- SpaceX is poised to win a high-stakes game of capturing the flag as astronauts Bob Behnken and Doug Hurley prepare to return to Earth this weekend.
- President Barack Obama started the competition nine years ago when his administration funded a public-private partnership program in which NASA would work with companies to send humans into space.
- SpaceX beat the second company in the competition, Boeing, to its first crew.
- The American flag flew on the first space shuttle and has been staying at the International Space Station since the shuttles stopped launching in 2011, waiting for the first commercial spaceship crew to claim it.
- Visit the Business Insider website for more stories.
When NASA astronauts Bob Behnken and Doug Hurley return to Earth in SpaceX̵
That trophy is a flag that flew on the first space mission. It was left on the ISS by the crew on NASA’s last spaceflight in 2011, of which Hurley was a member. The idea was that the next astronauts launched on an American spacecraft from American Earth would bring the flag back to Earth.
But at the time, it was not yet clear which company would get there first, or which astronauts were chosen for this mission.
“I understand that it will be like a capture moment here for commercial spaceflight. So good luck to anyone who grabs that flag,” President Barack Obama said in a phone call with Hurley and his colleagues in 2011.
SpaceX launched Behnken and Hurley towards the International Space Station in May, marking the first time humans have ever flown a commercial spacecraft into orbit. They charged to the ISS and then climbed through the hatch into the floating laboratory the size of a football field.
At that moment, they put Elon Musk’s rocket company at the helm to win the nine-year game of catching the flag.
Shortly after, Hurley held up the flag to NASA’s live transmission cameras alongside Behnken and astronaut Chris Cassidy.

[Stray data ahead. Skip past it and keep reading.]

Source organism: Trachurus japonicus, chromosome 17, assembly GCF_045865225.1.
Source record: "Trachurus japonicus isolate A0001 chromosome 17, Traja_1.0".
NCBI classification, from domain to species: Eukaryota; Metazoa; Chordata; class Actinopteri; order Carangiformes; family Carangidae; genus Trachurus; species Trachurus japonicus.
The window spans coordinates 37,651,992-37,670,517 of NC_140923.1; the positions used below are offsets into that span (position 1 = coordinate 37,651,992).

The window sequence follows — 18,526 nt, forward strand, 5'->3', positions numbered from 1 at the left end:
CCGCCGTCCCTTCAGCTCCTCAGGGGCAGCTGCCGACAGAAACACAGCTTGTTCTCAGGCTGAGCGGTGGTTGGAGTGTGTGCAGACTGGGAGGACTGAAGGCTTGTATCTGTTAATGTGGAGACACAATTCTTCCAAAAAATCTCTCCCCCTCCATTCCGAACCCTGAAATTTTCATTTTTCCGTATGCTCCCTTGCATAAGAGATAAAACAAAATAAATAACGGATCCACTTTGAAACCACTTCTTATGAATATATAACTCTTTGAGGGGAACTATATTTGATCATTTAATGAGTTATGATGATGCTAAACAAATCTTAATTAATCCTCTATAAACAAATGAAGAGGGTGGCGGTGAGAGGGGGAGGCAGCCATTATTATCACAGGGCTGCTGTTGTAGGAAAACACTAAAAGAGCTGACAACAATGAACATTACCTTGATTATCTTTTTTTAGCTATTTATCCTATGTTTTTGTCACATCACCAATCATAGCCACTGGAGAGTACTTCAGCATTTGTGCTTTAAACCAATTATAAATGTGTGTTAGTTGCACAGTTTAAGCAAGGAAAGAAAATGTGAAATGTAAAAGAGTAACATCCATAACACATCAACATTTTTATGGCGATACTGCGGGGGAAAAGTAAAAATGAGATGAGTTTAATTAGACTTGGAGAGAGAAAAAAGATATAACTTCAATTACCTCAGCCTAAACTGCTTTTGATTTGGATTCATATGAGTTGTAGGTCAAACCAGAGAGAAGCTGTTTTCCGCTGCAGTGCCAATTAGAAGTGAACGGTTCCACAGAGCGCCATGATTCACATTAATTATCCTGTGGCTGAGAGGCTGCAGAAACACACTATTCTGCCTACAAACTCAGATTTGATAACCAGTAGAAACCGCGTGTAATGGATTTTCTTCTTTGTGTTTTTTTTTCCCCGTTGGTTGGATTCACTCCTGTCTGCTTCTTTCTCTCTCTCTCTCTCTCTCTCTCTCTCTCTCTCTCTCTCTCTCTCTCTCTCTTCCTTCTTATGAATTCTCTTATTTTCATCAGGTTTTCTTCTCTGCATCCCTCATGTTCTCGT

“Chris had it right on the hatch where we left it nine years ago,” Hurley said. “He has a note: ‘Do not forget to bring Crew Dragon.'”
—NASA (@NASA) June 1, 2020
Behnken and Hurley are scheduled to open from the space station at 19:34 ET on Saturday, after which they begin a fiery, high-speed journey through the Earth’s atmosphere. Assuming everything goes according to plan, they spray on Sunday at. 14.42 off the coast of Florida. At that time, SpaceX has successfully taken the flag. You can see NASA’s direct coverage of the return flight here.
“The race is not over until it is over,” Behnken told reporters before the May launch.
The world’s first commercial spaceflight
The Demo-2 mission is the product of NASA’s Commercial Crew program, a public-private partnership that President Barack Obama started in 2011. The goal was to restore the United States’ ability to launch its own astronauts into space after the space shuttle program ended. .
Both SpaceX and Boeing made it through the rigorous reviews and tests required by NASA. The space agency has contributed over $ 3.1 billion to SpaceX in the nearly decade-long partnership. Boeing has received about $ 4.8 billion in contracts. But software problems plagued Boese’s unoccupied test flight to the space station, triggering a series of required reviews and an impending re-do mission before the company can launch astronauts.
So SpaceX completed its first crew flight first.
If all goes well this weekend, NASA regularly hopes to drive astronauts to and from the station on Crew Dragon.
“We’re really focused on making sure we … carry out the ultimate mission that does not win against Boeing. It delivers this capability to the International Space Station so we can launch rotating crews from American soil,” Behnken said before the May launch. .
For Hurley, the flag symbolizes the long journey and the dawning new era of commercial space travel.
“You can bet we’ll take it with us when we go back to Earth,” Hurley said as he unveiled the flag. “The important point, as I said before, is just to return launch function to the United States to and from the International Space Station. That’s what this flag really means.”
Susie Neilson contributed reporting to this story.
This story has been updated with new information. It was originally announced on June 2, 2020.
Do you have a story or inside information to share about the aerospace industry? Send Dave Mosher an email at firstname.lastname@example.org or a Twitter message at @davemosher. Several secure communication options are shown here.